We recently spoke with DP Weston Walker from Fractal Film Co about ‘Timeless’, a spec piece which brought together a team of creatives to collaborate on the project.
Weston shares some of the challenges that the team faced along the way and how they were able to solve those problems to produce an elegant piece. Before you take a read, you can watch the final video below.
How did ‘Timeless’ come about?
Like most good projects, Timeless originated over several strong cups of coffee and the desire to collaborate with friends on a unique project. Our team shared the common desire to tell a beautiful story while utilizing the best gear in the business. We collectively pulled all our resources, called in some favors, put in the hard work and came out with a passion project everyone was proud of. Timeless was really the brainchild of Director Keaton Bowlby who had a connection to the vintage Riva Boat and had been dreaming of shooting a piece like this for many years.
What did the project involve?
We pulled together a great team to execute Timeless. At the core, it consisted of Director Keaton Bowlby, Director of Photography Weston Walker, Creative Director Chad Davies, and Editor Justin Majeczky. From there, we developed the story and brought the right support teams (drone, MōVI boat ops, gaffers, audio, etc) as well as worked with the film’s sponsors to make it happen.
Nimia generously executive produced the piece, RED provided camera support with the new DSMC2 Gemini camera, Freefly Systems provided a Movi XL, Bright Tangerine provided all the Misfit matte box, Revolvr follow focus and Titan Arms, and Schneider Optics provided all the RHOdium FSND filters for the shoot. Timeless was shot on a tight schedule of two evenings. We had to work around the shipyard schedule so couldn’t shoot until they closed up shop after 5 pm. We shot all the boat running and water content in one evening from about 5 pm to 8 pm and the shop flashback sequence the following night from about 5 pm to 10 pm.
What challenges did you face during the project and how did you overcome them?
Probably the greatest challenge on this shoot (and any shoot) is battling time. There never seems to be enough hours in the day to execute all the shots you want in pre-production meetings. To add to the crunch, the hourly running cost for a vintage $750,000 boat isn’t cheap (go figure), so we had to be as efficient as possible in executing the shots to tell the story. This is where having the right gear becomes crucial.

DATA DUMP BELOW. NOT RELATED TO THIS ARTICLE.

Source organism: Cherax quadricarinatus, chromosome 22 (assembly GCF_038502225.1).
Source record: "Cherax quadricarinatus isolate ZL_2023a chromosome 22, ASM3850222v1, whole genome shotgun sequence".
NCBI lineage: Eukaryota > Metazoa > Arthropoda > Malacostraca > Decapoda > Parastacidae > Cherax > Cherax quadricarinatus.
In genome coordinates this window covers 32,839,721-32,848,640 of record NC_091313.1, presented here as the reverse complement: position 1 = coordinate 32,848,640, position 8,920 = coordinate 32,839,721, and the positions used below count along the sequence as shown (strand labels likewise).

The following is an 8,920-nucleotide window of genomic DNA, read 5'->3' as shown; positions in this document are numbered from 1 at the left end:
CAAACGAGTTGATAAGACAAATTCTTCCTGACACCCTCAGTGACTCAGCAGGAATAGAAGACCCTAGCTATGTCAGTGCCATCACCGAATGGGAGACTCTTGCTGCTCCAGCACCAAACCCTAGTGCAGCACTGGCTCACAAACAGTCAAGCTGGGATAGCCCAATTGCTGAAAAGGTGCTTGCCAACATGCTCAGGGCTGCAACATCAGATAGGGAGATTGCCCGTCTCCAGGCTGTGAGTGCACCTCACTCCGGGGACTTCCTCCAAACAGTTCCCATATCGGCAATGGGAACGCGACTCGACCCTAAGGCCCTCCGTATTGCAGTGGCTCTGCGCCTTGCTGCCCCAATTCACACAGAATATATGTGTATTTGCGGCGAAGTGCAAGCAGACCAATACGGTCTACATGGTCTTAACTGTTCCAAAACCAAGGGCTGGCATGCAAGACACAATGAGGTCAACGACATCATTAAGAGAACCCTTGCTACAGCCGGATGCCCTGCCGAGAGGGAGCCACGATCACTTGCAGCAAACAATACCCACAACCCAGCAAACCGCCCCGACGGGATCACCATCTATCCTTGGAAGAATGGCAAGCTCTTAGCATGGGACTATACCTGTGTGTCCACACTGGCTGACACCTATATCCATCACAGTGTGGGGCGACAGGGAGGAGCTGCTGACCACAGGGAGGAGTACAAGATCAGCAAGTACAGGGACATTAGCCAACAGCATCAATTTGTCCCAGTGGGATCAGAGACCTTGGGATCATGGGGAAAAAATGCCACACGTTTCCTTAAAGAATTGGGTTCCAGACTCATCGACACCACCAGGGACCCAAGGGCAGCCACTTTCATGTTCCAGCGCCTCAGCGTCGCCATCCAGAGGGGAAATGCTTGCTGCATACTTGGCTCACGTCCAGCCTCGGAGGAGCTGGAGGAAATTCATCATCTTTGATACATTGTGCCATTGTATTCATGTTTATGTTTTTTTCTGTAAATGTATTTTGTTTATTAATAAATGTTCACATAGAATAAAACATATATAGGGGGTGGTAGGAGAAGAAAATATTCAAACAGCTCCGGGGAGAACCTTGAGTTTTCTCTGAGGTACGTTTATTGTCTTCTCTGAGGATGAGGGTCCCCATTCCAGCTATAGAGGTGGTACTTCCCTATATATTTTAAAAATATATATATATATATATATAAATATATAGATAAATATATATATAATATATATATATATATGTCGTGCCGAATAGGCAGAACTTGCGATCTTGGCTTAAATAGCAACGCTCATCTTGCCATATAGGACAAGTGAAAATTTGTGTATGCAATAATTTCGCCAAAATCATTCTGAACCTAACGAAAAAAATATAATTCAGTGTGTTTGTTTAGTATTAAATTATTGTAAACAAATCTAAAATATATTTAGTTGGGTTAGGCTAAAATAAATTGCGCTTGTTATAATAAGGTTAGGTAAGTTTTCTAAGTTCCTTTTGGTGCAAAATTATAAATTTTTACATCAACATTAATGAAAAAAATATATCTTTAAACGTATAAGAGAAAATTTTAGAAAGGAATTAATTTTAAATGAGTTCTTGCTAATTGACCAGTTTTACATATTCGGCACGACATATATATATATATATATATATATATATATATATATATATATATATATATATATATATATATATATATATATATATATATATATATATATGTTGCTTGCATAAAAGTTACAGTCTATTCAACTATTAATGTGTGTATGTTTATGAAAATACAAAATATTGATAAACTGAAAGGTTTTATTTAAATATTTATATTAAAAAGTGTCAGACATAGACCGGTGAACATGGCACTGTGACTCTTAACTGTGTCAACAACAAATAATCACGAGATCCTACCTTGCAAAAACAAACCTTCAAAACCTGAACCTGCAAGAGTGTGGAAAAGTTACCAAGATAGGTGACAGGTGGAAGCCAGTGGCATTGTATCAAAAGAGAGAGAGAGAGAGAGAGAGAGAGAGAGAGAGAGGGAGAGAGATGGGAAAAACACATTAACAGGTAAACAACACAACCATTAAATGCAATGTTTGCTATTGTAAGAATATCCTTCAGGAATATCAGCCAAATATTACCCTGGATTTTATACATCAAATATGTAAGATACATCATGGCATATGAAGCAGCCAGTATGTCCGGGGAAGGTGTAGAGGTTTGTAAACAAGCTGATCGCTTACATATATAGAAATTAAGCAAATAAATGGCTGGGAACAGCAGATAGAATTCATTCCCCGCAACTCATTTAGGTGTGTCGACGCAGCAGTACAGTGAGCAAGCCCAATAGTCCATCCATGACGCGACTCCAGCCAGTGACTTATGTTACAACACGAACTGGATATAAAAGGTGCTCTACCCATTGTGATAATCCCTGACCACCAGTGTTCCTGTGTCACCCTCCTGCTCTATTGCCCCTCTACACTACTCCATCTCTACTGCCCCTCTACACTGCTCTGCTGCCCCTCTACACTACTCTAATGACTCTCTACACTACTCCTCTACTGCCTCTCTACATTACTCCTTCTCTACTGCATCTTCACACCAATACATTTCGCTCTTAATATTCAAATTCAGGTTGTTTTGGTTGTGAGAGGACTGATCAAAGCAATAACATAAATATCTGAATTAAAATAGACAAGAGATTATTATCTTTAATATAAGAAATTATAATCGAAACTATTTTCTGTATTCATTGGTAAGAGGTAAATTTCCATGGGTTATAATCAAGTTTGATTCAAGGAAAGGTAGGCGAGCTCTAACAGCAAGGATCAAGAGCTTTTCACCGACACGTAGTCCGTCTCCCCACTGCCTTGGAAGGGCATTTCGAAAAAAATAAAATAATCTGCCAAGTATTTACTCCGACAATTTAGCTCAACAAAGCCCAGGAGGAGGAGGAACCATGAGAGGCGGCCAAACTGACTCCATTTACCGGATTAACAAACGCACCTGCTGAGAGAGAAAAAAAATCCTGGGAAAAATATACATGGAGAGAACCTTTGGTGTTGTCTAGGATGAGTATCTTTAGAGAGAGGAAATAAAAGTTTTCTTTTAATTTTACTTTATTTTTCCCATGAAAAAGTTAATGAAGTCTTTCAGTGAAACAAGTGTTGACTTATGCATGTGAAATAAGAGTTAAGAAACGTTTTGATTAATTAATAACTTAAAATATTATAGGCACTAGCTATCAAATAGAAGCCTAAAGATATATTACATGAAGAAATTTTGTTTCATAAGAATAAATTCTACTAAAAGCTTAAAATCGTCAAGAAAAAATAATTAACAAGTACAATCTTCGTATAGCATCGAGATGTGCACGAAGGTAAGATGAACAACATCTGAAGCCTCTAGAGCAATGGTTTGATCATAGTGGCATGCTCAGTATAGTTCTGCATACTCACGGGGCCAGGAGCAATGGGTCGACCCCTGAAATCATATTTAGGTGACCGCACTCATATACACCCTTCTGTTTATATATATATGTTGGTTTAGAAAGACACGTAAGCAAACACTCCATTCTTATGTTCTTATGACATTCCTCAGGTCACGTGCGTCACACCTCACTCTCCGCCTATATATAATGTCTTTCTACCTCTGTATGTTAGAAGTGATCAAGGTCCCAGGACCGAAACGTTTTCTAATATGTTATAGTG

The Bright Tangerine Revolvr ensured that we nailed focus on the first or second take every time. And the efficiency of the Misfit matte box made filter changes and swapping diopters on the Lomo anamorphic a breeze. Every time you make adjustments to the camera system it takes time, and all those minutes can add up to be hours at end of the day. Having the right gear that’s solid and guarantees efficiency is the difference between getting the shot or missing it entirely. It’s the difference between being able to tell the story you want or have to compromise on the cutting floor. And we don’t like compromising…
What did you learn from shooting ‘Timeless’
We learned that great things can come from a bit of passion, a lot of drive and the right crew to pull it off. We called in a lot of favors to make Timeless happen and everyone that worked on it poured their heart and soul into the project. I think the most valuable thing we learned is that when you get really excited about making a film, it becomes infectious to pretty much everyone you share your enthusiasm with. You have to put yourself out there and go for it. If you have a creative idea, don’t be afraid to share it with your friends, pick up the phone and make your idea a reality.
Any final words?
We’d just like to thank everyone who worked on the project. From the film crew to the actors, to the boat ops teams and all the companies that helped out with gear – this was truly a team effort. With a very limited budget, you have to rely on the team and I think that’s what ultimately draws us all to create films in the first place right? At the end of the day, it’s collaborating and working with great people that make it all worth it. It sounds super cliche to say this, but it really is all about the journey.